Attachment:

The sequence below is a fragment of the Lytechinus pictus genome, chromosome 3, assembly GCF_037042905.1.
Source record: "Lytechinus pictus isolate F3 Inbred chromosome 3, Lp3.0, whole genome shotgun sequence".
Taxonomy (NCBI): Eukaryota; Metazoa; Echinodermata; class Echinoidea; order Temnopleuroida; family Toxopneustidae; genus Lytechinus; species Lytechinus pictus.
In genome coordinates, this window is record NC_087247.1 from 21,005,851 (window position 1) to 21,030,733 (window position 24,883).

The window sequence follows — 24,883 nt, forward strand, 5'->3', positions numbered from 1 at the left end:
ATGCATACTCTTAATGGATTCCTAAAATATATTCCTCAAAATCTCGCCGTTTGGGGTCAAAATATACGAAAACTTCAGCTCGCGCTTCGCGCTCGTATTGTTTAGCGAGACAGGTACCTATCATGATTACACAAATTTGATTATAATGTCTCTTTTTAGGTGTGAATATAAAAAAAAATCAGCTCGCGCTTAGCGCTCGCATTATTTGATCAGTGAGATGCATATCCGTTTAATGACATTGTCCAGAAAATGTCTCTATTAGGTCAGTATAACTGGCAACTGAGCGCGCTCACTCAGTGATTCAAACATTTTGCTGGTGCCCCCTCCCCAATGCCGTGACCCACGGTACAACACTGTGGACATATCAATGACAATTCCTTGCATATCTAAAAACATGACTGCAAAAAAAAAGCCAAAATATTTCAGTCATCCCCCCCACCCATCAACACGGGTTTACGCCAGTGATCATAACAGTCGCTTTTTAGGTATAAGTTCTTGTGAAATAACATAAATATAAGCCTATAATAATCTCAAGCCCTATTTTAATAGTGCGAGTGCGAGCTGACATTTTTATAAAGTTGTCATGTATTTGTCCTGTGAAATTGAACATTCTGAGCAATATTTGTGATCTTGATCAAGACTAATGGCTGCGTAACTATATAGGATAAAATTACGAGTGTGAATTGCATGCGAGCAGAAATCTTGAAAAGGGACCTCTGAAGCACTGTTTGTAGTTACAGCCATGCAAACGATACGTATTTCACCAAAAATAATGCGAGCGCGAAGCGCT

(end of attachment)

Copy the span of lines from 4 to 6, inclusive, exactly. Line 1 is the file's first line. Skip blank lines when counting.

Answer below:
In genome coordinates, this window is record NC_087247.1 from 21,005,851 (window position 1) to 21,030,733 (window position 24,883).

The window sequence follows — 24,883 nt, forward strand, 5'->3', positions numbered from 1 at the left end:
ATGCATACTCTTAATGGATTCCTAAAATATATTCCTCAAAATCTCGCCGTTTGGGGTCAAAATATACGAAAACTTCAGCTCGCGCTTCGCGCTCGTATTGTTTAGCGAGACAGGTACCTATCATGATTACACAAATTTGATTATAATGTCTCTTTTTAGGTGTGAATATAAAAAAAAATCAGCTCGCGCTTAGCGCTCGCATTATTTGATCAGTGAGATGCATATCCGTTTAATGACATTGTCCAGAAAATGTCTCTATTAGGTCAGTATAACTGGCAACTGAGCGCGCTCACTCAGTGATTCAAACATTTTGCTGGTGCCCCCTCCCCAATGCCGTGACCCACGGTACAACACTGTGGACATATCAATGACAATTCCTTGCATATCTAAAAACATGACTGCAAAAAAAAAGCCAAAATATTTCAGTCATCCCCCCCACCCATCAACACGGGTTTACGCCAGTGATCATAACAGTCGCTTTTTAGGTATAAGTTCTTGTGAAATAACATAAATATAAGCCTATAATAATCTCAAGCCCTATTTTAATAGTGCGAGTGCGAGCTGACATTTTTATAAAGTTGTCATGTATTTGTCCTGTGAAATTGAACATTCTGAGCAATATTTGTGATCTTGATCAAGACTAATGGCTGCGTAACTATATAGGATAAAATTACGAGTGTGAATTGCATGCGAGCAGAAATCTTGAAAAGGGACCTCTGAAGCACTGTTTGTAGTTACAGCCATGCAAACGATACGTATTTCACCAAAAATAATGCGAGCGCGAAGCGCT